President Trump's decision to do away with the Deferred Action for Childhood Arrivals, or DACA program, is drawing praise and condemnation.

Attorney General Jeff Sessions says the Obama-era initiative is unconstitutional because of the way President Obama put it in place.

And former President Obama launched it because he said Congress wouldn't act to help so-called Dreamers.

"The policy was adopted unilaterally, to great controversy and legal concern," said Sessions.

In a news conference Tuesday, Sessions questioned the way President Obama put DACA in place in 2012--through executive order.

"The executive branch, through DACA, deliberately sought to achieve what the legislative branch specifically refused to authorize on multiple occasions," said Sessions.

That's why President Trump decided to do away with a program that allows nearly 800,000 illegal immigrants to work and study in the U.S. without fear of deportation.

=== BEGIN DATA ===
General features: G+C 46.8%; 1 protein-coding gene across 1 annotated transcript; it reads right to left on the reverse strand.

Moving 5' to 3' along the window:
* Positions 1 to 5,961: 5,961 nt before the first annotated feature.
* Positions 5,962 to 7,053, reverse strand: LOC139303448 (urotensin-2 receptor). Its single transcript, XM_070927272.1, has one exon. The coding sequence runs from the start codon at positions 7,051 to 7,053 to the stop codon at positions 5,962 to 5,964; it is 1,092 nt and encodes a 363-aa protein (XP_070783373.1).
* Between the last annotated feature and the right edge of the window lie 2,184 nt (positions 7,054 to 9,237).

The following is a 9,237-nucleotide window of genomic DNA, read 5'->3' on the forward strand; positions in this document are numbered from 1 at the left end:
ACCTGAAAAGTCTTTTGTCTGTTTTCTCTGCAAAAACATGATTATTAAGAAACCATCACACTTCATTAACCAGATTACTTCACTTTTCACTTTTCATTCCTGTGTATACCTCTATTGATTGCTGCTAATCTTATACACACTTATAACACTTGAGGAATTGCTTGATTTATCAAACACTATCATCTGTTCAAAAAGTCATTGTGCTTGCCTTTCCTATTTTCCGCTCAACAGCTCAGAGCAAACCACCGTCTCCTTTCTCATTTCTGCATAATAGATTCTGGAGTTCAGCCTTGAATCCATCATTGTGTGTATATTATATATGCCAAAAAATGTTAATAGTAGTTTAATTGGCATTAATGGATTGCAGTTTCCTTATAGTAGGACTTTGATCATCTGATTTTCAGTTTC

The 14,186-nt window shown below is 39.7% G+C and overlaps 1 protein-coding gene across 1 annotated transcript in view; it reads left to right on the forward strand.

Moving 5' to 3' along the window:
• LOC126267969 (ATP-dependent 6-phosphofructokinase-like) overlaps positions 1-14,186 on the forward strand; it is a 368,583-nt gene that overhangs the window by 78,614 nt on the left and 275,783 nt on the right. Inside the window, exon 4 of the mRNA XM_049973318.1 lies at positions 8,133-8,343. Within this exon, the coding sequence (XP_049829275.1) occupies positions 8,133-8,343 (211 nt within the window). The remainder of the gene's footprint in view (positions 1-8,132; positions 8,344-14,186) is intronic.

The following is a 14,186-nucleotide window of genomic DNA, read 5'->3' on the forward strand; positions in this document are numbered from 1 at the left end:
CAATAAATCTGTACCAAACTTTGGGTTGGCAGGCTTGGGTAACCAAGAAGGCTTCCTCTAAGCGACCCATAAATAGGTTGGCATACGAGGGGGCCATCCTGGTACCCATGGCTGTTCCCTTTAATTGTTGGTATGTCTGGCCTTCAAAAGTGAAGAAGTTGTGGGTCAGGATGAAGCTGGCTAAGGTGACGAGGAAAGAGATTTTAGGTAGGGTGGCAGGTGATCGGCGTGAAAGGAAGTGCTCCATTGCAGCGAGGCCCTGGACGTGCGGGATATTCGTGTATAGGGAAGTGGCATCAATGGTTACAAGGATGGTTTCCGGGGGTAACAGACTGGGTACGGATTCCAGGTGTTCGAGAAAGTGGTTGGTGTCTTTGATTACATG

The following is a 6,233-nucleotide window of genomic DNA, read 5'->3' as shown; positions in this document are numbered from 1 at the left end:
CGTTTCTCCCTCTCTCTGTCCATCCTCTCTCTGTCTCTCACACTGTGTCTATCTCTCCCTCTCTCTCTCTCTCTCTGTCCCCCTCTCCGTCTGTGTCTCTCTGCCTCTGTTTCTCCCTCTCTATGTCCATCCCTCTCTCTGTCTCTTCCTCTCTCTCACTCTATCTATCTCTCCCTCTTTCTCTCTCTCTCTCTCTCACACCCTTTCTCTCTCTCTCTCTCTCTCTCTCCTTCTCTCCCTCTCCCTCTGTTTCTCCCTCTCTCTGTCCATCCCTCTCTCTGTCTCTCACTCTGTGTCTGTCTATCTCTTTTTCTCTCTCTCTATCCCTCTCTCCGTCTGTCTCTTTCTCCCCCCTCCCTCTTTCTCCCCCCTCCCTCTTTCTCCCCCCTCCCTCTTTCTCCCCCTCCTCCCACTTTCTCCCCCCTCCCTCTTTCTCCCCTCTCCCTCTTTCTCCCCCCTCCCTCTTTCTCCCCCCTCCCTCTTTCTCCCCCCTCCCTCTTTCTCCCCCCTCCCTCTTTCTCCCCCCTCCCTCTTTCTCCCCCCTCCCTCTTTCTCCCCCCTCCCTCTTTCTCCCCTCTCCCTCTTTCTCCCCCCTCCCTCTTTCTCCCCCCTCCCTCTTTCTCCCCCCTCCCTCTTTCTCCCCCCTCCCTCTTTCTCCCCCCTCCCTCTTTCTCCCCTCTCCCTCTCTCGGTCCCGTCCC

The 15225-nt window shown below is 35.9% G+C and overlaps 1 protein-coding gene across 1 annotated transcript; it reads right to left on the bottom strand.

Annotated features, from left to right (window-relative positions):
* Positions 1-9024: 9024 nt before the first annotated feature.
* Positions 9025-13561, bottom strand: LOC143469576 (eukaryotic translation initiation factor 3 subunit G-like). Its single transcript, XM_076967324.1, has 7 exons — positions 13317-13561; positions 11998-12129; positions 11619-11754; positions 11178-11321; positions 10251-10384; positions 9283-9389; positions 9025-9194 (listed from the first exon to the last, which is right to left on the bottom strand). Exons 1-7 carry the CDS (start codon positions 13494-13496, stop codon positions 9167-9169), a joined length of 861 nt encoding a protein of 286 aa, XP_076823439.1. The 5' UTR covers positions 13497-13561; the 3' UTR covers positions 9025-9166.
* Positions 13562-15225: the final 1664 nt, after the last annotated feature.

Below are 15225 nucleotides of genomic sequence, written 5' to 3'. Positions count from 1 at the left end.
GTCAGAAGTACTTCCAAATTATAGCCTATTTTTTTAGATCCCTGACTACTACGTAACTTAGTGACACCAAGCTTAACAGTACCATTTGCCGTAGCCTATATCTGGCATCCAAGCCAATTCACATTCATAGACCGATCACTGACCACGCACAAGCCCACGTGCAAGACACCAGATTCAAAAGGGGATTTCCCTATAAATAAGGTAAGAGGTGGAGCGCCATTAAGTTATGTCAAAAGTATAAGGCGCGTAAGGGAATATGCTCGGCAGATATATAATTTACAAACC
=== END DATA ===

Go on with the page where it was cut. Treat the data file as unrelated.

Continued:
"Such an open ended circumvention of immigration laws was a unconstitutional exercise of authority by the executive branch," said Sessions.

But Knoxville immigration attorney Jeremy Jennings disagrees.

"I think the constitutionality of the measure is still very much in question," said Jennings.

In June of 2016, the Supreme Court evenly split on a ruling in Texas V. United States.

The ruling upheld a Texas lower court's decision that DACA was indeed unconstitutional.

"The state of Texas cherry picked its jurisdiction," said Jennings. "The fifth circuit is, if not the most conservative, certainly one of the most conservative districts in the nation."

He, along with Tennessee Governor Bill Haslam, hope Congress can find a replacement for the program quickly.

Former President Obama called President Trump's decision cruel.

"To target these young people is wrong — because they have done nothing wrong," said Obama. "It is self-defeating — because they want to start new businesses, staff our labs, serve in our military, and otherwise contribute to the country we love."